The Aussie helmer of crime caper "Two Hands" and acerbic black comedy "Buffalo Soldiers" tackles a legend in "Ned Kelly".
He tells BBCi Films about Heath Ledger, movie stars and why some people think the film's "bull****".
How difficult was it to cram the life of this legendary Australian hero into two hours?
It was really, really hard. I mean, when you're dealing with a work of fiction, if something's not working you just change it. But there's only so much artistic licence you can take with a story like "Ned Kelly", because in Australia the story is really well known. If you start taking too much artistic licence with it then you'll really have hell to pay. It's a bit like telling the story of Jesus Christ, or something like that, everyone knows the story. You have to be careful.
And also, in Australia there was such a huge expectation. A lot of people have made the movie in their head. The biggest problem we had was the budgetary constraints, because really we were doing an 1870s road movie, but we had to shoot it within an hour's drive of Melbourne. It wasn't like it was low-budget, but it wasn't a big-budget movie, and trying to give it a real feeling of authenticity was very difficult.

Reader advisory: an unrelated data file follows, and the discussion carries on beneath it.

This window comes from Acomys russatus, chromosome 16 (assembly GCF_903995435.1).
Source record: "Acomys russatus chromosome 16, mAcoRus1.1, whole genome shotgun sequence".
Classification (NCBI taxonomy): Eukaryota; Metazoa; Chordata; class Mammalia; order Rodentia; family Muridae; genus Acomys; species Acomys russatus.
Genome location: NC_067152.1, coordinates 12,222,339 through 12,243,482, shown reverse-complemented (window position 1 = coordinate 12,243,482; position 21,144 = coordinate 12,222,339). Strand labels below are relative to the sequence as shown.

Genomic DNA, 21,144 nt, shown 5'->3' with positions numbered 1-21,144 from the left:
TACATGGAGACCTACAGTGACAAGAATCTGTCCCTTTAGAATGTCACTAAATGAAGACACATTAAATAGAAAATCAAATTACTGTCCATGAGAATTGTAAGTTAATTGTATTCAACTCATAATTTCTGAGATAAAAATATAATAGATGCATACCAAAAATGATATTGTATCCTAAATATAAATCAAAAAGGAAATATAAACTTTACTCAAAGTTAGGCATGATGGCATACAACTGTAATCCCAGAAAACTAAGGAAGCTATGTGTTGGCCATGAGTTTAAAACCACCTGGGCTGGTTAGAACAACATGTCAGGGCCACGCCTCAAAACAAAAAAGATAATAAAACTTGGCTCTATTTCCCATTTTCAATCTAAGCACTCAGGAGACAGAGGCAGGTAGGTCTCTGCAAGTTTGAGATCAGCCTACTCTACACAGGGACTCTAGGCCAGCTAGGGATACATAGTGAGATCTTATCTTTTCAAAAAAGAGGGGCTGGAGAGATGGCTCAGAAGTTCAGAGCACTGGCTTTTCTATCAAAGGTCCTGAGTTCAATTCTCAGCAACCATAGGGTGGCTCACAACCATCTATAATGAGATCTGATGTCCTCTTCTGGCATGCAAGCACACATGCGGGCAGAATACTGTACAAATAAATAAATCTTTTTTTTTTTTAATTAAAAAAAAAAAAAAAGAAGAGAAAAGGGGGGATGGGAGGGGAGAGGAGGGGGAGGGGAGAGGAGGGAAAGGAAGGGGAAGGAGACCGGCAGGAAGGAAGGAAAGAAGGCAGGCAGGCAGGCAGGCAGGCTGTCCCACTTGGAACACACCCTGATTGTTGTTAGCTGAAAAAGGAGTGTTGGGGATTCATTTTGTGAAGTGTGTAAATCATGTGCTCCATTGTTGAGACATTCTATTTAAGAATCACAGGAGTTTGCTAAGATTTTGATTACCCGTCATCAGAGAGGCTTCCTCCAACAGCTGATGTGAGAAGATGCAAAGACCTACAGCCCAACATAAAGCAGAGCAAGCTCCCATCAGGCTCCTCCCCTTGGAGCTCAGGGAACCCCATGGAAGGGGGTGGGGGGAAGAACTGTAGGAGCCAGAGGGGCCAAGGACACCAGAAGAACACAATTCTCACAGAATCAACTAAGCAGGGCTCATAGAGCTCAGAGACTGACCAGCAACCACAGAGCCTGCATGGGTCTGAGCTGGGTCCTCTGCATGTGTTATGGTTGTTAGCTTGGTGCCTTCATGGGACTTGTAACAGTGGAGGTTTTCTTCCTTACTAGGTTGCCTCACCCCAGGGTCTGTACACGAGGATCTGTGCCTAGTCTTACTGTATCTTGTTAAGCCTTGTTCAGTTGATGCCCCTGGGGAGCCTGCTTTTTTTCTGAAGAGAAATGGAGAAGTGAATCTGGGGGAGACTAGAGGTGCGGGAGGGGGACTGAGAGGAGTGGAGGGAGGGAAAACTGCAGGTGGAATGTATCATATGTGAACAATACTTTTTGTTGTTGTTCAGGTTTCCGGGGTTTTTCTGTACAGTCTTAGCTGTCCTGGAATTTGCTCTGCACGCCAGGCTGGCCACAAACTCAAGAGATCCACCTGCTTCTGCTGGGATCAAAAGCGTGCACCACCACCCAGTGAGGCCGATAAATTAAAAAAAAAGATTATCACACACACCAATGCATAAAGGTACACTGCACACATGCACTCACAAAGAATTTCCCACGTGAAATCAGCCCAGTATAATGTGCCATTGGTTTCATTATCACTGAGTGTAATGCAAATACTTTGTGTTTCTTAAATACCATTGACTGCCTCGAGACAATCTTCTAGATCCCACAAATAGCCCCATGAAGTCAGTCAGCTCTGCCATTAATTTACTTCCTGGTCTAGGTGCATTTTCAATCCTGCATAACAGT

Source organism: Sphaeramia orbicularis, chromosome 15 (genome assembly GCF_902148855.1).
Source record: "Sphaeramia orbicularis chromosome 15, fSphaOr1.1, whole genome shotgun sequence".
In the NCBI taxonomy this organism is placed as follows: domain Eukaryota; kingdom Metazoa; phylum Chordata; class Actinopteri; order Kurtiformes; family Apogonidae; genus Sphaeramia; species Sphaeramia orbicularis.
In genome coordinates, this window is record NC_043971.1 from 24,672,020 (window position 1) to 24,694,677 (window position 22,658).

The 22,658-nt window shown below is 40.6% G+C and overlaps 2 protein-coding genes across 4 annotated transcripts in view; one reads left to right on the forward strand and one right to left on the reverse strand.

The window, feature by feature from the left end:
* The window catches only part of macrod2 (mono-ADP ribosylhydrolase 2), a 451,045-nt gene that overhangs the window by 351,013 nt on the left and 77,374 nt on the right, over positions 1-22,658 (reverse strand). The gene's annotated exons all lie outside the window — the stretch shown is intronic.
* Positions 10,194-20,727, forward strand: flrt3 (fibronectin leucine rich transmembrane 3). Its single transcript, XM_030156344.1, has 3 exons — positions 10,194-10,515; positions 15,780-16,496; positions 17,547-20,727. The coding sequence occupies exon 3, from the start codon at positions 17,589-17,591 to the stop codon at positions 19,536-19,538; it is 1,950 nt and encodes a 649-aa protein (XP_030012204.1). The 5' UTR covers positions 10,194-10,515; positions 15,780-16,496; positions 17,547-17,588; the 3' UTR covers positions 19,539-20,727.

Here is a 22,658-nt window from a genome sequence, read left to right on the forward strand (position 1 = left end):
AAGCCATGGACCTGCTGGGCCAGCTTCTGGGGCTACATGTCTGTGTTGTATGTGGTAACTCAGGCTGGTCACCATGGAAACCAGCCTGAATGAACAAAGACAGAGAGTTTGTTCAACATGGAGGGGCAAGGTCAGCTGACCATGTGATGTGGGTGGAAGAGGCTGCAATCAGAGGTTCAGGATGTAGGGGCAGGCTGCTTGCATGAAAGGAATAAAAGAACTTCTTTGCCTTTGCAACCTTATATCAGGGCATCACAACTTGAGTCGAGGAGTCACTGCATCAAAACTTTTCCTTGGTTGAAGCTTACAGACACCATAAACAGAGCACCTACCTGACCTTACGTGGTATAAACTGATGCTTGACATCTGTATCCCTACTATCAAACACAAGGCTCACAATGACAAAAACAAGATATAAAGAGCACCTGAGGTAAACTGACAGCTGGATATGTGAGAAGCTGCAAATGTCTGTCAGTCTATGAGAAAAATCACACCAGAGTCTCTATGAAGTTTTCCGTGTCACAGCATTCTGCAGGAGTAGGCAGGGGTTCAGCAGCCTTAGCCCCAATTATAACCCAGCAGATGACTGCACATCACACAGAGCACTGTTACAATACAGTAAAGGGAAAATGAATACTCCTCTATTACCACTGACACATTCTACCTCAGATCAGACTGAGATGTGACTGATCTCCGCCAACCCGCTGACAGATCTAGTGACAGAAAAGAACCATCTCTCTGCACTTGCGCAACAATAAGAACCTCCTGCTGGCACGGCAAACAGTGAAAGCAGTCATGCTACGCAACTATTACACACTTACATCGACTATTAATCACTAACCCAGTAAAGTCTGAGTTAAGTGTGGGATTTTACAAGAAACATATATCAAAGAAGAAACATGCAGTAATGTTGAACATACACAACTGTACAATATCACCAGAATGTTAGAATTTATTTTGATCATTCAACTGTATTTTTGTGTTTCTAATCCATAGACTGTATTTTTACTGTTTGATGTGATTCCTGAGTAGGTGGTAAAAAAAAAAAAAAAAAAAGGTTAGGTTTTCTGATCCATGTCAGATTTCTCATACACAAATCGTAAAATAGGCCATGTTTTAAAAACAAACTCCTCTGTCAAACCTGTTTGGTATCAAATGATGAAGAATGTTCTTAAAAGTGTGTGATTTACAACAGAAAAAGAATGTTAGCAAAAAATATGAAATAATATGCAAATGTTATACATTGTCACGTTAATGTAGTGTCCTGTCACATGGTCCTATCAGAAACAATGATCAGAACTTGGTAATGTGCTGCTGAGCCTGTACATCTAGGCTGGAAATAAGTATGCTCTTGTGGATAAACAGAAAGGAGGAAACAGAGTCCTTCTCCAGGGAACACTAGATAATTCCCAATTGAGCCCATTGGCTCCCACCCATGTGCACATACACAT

You worked with Heath Ledger on "Two Hands". Do you feel a particular affinity with him?
After "Two Hands" Heath and I became really, really good friends and I've sort of stayed friends with him over the years. We were always looking for something to do together again. This film "Ned Kelly" came along and really, for me, Heath was the only one that I'd even consider. If he didn't want to do it, I wasn't going to do it.
I didn't think there was anyone else who could play the role, because he had to be the right age, he had to be the right physical size, he had to have enough star power to command the budget, but also he had to be an Australian. So, you know, when you put all that criteria together, it's only Heath.
How did Orlando Bloom get involved?
I'd seen "Lord of the Rings", but to be honest he didn't really register that much to me. That was partly because I couldn't even recognise him. It was just part of the casting process. People were saying, "You should check out this guy, Orlando Bloom," and he actually just came in and auditioned.
It was a weird thing because he did his audition and straight away we went, "Oh my God, this guy's a serious movie star!" We took the tape in and showed it to [executive producer] Tim Bevan and he went, "Quick! Cast him!" It was like, "Cast him right now!" So I guess we were sort of lucky. He's going to be huge.
What was the reaction like to the movie back home?
It was great, but it was a bit of a storm, because people are divided in what they think of the actual Ned Kelly. To working class people he's a hero, but to people in the legal fraternity or the police force, he's a thug or a criminal. The fact that the film took the former approach meant that there were some people out there who just thought it was bull****. People in Australia can't really look at this movie as a movie. It's an interpretation of a very, very famous story.